Provence emerges from the mists of antiquity. Shortly after their arrival, in 123 BC, the region becomes the antechamber of Italy in the eyes of northern travelers, thanks to its remarkable ancient heritage and built heritage. The clemency of the climate also contributes to its success.
The mild winter motivated the first winter visitors in the 18th century, some concerned about their health. The mild weather also benefits crops: the olive tree, of course, but also exotic plants such as palm trees, mimosa, eucalyptus, or agaves that thrive wonderfully on the coast. The Provence region is located between two rivers, the Rhône to the west and the Var to the east, and the Mediterranean Sea to the south, with few exceptions.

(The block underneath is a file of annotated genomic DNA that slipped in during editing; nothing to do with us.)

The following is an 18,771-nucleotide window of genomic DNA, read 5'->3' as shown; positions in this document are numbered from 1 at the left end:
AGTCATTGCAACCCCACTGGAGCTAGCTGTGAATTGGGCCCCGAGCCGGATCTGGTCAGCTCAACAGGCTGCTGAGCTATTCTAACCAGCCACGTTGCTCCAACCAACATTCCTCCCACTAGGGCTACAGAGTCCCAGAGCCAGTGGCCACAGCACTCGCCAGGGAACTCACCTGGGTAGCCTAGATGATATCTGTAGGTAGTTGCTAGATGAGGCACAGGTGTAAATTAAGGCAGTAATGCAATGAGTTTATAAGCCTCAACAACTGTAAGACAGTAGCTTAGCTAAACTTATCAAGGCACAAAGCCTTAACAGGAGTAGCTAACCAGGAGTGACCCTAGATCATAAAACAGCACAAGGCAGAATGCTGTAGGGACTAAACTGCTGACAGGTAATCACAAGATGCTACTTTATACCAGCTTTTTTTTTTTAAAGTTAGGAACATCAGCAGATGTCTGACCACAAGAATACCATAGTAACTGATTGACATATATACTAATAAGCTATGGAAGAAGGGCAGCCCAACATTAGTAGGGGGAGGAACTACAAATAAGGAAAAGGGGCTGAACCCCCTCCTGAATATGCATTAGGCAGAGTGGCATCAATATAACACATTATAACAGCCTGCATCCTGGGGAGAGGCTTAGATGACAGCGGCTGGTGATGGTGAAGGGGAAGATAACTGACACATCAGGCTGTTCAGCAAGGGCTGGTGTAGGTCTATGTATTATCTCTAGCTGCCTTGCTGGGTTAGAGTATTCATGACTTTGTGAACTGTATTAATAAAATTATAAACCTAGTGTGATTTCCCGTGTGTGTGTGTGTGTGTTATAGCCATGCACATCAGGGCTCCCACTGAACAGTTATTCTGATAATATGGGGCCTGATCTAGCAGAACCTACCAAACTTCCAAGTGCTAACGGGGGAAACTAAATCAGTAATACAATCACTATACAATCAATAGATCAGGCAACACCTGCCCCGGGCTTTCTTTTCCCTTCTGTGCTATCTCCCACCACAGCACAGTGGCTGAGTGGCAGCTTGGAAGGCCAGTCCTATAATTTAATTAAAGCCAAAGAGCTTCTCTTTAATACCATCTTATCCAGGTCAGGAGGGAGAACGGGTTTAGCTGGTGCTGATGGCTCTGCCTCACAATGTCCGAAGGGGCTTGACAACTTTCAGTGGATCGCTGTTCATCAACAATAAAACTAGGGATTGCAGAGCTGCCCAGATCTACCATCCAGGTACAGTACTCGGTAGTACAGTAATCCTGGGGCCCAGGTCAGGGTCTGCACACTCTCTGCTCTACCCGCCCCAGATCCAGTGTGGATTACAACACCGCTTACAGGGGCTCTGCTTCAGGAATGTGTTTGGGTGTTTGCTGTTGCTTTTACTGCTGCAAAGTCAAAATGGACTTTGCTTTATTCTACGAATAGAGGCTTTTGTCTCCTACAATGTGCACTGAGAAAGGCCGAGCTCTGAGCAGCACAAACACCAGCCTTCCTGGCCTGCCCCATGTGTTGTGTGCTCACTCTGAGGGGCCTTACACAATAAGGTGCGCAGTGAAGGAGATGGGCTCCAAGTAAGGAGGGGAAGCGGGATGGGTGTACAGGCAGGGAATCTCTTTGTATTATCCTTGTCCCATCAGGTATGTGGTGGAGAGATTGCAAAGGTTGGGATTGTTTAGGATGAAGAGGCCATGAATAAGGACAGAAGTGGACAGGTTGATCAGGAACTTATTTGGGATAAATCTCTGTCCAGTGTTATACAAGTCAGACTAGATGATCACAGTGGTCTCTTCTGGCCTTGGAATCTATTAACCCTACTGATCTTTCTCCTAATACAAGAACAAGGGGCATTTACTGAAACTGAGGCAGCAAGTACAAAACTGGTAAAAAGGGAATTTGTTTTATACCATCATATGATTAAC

To the north, it is bounded by the first mountains of the Hautes-Alpes, which extend beyond the Ubaye and Durance rivers. In the mid-19th century, regional painters, led by Adolphe Monticelli, paved the way for the great ones. The olive groves of the Alpilles, the Montagne Sainte-Victoire, the port of l’Estaque, and Saint-Tropez are featured in museums around the world.
The most famous painter of the 20th century, Picasso, settled in Vallauris, Cannes, Vauvenargues (near Aix-en-Provence), and Mougins. From its publication in 1844, “The Count of Monte Cristo” drew numerous visitors to the Château d’If in the bay of Marseille, following in the footsteps of Edmond Dantès. But it is mostly the southern authors who, with their loving vision, shine in the literature of the region.
With a paintbrush or a pen, they have all shaped a certain myth of Provence, vibrant and luminous, radiating an art of living that continues to attract travelers. (Source: Histoire des provinces, Éditions Ouest-France, 2014)